• Original Uruguayan Death Certificate;
  • Authorization from Health Department (Guia from the Intendencia Municipal de Montevideo);
  • Affidavit of person who witnessed preparation of remains or ashes for exportation;
  • Mortuary Certificate (issued by U.S. Embassy);
  • Information on travel arrangements

Regulations for the disposition of remains in Montevideo (in Spanish)

The Consular Section at the Embassy of the United States prepares a Report of Death of a U.S. Citizen Abroad for every U.S. citizen civilian who dies in Uruguay. This certificate is based on the Uruguayan death certificate and is valid for use in the United States. In addition, a consular mortuary certificate is prepared if the remains are to be shipped to the United States. Unless the legal next-of-kin is in Uruguay or another person is chosen as provisional custodian, a Consular Officer acts on behalf of the executor as the provisional custodian of the estate of any U.S. citizen.

Up to twenty copies of the Report of Death of a U.S. Citizen Abroad, issued at the time of death, will be provided to the next-of-kin free of charge. If in the future you find you need additional copies, they can be obtained for a fee.

Please visit the State Department’s Consular Report of Death page for instructions on how to request additional copies.

These are approximate costs for funeral services (in USD) reported by funeral homes surveyed in Uruguay:

  • Funeral service – USD$ 5,263.00 ($U 104.748) (generally includes wooden casket, chapel, vehicles, candles, wake, documents, etc.)
  • Cremation charges – USD$ 379.00 ($U 7.533) (The above cost is the municipal fee for cremation and is in addition to any funeral service charges)
  • Undertaker’s fees – USD$ 5,400.00 ($U 107.460) (generally includes conservation of remains, medical fees, container with zinc interior and wooden exterior, documents, taxes and delivery to airport)
  • Shipment of Ashes to the United States – USD$ 190.00 kg (Air freight to Miami, New York or Los Angeles, up to 34 kg)
  • Shipment of Remains to the United States – USD$ 1428.00 (Air freight in box to Miami, New York or Los Angeles up to 227 kg) – USD$ 1825.00 (Air freight in box to Miami, New York or Los Angeles up to 258 kg)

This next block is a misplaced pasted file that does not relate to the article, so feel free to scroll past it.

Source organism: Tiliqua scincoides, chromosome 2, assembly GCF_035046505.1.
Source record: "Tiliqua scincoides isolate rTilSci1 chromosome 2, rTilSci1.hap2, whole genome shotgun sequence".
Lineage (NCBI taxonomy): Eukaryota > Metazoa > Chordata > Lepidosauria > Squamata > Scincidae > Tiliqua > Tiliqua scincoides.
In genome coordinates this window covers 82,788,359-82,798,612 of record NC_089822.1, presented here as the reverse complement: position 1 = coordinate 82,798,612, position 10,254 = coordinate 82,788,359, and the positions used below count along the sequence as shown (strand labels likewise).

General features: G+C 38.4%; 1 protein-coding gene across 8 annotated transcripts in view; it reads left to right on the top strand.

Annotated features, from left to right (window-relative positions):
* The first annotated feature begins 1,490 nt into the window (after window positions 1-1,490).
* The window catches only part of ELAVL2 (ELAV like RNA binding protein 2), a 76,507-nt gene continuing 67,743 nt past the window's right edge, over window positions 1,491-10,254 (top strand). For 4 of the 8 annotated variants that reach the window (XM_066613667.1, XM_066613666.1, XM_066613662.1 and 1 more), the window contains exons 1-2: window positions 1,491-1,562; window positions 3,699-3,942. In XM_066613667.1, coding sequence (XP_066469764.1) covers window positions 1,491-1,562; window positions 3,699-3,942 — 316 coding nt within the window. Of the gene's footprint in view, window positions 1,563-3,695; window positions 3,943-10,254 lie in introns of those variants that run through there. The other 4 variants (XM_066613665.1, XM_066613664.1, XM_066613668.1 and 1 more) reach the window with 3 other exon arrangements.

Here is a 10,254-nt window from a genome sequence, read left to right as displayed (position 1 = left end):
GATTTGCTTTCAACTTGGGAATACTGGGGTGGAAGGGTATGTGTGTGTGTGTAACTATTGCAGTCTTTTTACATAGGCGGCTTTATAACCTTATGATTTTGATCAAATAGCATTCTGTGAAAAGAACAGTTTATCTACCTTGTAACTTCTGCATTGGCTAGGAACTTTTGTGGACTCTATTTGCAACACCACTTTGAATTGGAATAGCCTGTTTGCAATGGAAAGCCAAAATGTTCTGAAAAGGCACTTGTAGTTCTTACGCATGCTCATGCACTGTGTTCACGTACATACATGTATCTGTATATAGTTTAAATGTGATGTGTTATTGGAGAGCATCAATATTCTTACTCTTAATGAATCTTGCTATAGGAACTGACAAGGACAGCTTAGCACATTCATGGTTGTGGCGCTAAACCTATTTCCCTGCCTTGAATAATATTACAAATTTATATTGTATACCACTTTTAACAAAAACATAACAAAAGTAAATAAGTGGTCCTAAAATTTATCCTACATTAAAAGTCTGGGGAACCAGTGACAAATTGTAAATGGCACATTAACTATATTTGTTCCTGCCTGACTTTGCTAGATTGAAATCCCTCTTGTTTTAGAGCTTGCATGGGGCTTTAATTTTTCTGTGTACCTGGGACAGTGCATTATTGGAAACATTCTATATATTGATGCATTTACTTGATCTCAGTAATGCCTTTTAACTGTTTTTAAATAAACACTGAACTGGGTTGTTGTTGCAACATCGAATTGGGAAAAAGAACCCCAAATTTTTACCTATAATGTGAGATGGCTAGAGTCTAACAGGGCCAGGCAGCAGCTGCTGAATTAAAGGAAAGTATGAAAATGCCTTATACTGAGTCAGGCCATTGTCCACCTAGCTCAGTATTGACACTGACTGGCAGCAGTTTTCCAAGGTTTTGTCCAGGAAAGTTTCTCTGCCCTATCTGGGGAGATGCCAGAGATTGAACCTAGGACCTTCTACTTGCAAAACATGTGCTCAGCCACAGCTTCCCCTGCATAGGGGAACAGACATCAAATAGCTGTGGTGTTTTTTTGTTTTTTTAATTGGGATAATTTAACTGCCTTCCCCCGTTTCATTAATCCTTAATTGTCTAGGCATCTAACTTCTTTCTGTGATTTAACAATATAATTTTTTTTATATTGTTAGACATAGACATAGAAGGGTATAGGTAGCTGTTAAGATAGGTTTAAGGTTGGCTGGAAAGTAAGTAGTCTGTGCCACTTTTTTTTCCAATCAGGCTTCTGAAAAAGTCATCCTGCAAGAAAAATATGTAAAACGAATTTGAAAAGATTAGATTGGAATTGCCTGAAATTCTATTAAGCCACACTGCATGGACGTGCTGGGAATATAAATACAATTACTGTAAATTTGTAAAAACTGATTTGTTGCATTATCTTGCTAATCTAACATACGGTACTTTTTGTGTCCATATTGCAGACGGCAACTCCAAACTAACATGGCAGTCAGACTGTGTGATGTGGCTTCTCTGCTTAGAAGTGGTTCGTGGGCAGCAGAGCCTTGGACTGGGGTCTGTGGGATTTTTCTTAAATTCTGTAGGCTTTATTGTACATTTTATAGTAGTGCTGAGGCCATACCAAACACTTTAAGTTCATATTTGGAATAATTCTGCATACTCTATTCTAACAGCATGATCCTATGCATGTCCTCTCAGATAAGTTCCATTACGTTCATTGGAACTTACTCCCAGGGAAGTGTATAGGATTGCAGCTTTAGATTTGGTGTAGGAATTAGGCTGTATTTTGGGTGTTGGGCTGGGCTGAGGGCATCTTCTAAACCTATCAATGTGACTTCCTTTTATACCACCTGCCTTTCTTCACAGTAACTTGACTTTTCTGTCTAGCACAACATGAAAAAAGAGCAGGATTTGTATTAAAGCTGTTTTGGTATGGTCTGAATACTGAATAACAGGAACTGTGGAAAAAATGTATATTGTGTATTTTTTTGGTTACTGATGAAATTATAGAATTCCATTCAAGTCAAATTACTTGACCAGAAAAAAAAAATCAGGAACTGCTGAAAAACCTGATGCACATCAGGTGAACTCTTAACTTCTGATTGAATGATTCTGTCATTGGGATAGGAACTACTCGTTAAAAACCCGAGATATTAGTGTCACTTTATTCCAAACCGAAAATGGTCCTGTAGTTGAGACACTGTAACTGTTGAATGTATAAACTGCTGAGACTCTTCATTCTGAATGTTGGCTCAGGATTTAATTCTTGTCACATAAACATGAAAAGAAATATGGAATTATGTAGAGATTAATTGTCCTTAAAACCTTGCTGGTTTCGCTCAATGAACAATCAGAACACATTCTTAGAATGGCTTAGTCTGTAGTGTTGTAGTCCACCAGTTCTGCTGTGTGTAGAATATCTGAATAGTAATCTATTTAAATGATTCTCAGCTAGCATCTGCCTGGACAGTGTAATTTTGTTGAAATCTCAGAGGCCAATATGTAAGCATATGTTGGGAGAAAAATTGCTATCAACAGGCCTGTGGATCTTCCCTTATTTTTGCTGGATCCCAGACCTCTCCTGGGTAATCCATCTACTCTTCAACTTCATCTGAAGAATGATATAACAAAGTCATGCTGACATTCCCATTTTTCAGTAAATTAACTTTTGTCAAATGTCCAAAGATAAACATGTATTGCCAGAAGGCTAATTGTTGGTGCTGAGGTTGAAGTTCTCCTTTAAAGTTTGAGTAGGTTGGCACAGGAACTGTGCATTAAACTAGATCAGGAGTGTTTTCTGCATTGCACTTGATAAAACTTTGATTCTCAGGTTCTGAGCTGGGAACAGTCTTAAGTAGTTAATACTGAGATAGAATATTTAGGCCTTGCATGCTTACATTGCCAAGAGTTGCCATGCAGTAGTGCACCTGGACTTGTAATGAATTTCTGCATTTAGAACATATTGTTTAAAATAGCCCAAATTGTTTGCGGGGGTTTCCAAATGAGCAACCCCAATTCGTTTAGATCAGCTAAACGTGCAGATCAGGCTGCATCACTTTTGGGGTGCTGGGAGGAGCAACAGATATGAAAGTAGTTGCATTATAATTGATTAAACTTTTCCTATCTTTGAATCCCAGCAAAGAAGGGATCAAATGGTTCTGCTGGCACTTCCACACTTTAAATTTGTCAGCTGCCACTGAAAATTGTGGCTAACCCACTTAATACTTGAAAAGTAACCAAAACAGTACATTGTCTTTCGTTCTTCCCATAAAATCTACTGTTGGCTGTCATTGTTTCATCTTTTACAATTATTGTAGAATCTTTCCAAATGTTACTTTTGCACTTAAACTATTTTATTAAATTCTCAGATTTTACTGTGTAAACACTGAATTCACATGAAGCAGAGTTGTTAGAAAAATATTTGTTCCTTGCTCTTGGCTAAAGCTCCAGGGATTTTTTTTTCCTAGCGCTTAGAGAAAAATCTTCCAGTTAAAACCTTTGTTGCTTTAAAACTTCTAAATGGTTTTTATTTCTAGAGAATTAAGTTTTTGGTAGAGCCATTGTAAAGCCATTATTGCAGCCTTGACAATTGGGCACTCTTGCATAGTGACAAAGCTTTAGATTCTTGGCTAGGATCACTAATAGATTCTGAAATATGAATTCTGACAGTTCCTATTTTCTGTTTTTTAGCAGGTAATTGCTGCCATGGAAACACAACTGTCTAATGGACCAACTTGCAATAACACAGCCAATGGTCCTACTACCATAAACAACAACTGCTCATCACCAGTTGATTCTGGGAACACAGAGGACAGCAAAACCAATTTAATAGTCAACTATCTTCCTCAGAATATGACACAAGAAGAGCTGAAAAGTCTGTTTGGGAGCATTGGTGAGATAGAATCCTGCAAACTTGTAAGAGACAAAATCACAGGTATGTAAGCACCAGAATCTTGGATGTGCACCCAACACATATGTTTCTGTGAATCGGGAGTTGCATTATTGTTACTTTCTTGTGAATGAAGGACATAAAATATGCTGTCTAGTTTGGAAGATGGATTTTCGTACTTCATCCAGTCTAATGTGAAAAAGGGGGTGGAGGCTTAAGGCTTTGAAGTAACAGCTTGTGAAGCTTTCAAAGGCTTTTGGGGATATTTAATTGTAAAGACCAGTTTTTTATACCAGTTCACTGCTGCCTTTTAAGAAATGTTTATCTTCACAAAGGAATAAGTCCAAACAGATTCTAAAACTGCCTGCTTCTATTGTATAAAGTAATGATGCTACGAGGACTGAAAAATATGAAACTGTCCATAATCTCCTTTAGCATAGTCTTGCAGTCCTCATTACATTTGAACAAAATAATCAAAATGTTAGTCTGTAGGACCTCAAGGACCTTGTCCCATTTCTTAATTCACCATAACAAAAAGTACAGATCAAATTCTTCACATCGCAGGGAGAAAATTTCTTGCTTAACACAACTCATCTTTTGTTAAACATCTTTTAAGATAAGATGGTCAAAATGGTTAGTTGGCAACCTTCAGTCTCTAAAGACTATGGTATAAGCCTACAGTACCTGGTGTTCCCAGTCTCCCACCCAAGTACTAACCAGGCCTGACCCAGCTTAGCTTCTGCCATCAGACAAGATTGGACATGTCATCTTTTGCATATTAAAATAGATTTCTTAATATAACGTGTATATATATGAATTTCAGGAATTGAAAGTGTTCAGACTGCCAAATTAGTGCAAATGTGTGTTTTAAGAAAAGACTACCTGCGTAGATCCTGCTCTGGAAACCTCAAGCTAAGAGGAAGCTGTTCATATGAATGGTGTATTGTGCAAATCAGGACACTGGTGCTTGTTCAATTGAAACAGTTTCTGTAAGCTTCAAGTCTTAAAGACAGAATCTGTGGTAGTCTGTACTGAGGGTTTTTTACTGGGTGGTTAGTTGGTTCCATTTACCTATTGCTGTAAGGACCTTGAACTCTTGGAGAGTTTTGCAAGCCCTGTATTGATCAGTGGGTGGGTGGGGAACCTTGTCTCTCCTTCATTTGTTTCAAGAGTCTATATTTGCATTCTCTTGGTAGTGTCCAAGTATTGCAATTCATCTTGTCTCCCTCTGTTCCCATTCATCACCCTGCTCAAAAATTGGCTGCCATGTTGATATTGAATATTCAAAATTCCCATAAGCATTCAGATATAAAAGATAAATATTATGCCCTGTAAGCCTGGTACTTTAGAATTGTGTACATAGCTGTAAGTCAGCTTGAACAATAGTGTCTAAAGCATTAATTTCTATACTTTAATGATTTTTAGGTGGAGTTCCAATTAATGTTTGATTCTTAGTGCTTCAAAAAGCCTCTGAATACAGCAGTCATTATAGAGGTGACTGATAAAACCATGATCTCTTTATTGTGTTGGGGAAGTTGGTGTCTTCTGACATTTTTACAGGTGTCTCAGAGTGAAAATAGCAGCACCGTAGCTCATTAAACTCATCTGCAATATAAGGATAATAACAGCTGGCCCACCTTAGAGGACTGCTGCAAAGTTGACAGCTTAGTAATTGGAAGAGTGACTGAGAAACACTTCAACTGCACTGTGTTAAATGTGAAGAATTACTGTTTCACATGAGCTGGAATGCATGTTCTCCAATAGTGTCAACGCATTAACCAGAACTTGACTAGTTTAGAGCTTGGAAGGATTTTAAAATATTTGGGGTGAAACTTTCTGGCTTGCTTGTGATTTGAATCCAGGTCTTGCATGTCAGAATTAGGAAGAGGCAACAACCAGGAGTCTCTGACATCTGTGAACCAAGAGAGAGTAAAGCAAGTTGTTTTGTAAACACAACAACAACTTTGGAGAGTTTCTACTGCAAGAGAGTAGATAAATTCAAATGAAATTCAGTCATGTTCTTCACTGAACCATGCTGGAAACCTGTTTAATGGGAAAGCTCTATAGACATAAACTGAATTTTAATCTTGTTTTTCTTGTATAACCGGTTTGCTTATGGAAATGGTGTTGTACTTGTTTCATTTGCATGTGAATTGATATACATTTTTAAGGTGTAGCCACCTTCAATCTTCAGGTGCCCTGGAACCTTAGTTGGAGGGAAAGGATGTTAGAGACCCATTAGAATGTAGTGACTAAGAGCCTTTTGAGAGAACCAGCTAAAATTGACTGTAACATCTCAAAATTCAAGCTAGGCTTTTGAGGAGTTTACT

The above quotation is subject to changes on fees, national taxes and departmental rates.

Forestier & Pose S.A.
Nueva Palmira 2199 esq. Cufré
Montevideo, Uruguay
Tel.: (598) 2409-6616
Fax: (598) 2402-0841

Rogelio Martinelli S.A.
Canelones 1450
Montevideo, Uruguay CP 11200
Tel.: (598) 2908-7721-25
Fax: (598) 2900-6369

Luis Moro e Hijos S.A.
Ariel 4737
Montevideo, Uruguay
Tel.: (598) 2359-3090
Fax: (598) 2355-9628

Road Hnos. Ltda.
Washington 264/68
Montevideo, Uruguay
Tel.: (598) 2915-4801 / (598) 2915-3565

***Disclaimer*** The U.S. Embassy in Montevideo assumes no responsibility or liability for the professional ability or reputation of, or the quality of services provided by, the professionals whose names appear on the following lists. Inclusion on this list is in no way an endorsement by the Department of State or the U.S. Embassy. Names are listed alphabetically, and the order in which they appear has no other significance. The information in the list on professional credentials and areas of expertise are provided directly by the service provider; the Embassy is not in a position to vouch for such information.

Repatriation of Remains:

CDC requirements for importing human remains depend upon if the body has been embalmed, cremated, or if the person died from a quarantinable communicable disease.

At this time, COVID-19 is a quarantinable communicable disease in the United States and the remains must meet the standards for importation found in 42 Code of Federal Regulations Part 71.55 and may be cleared, released, and authorized for entry into the United States only under the following conditions:

  • The remains are cremated; OR
  • The remains are properly embalmed and placed in a hermetically sealed casket; OR
  • The remains are accompanied by a permit issued by the CDC Director. The CDC permit (if applicable) must accompany the human remains at all times during shipment.
  • Permits for the importation of the remains of a person known or suspected to have died from a quarantinable communicable disease may be obtained through the CDC Division of Global Migration and Quarantine by calling the CDC Emergency Operations Center at 770-488-7100 or emailing

Please see CDC’s guidance for additional information.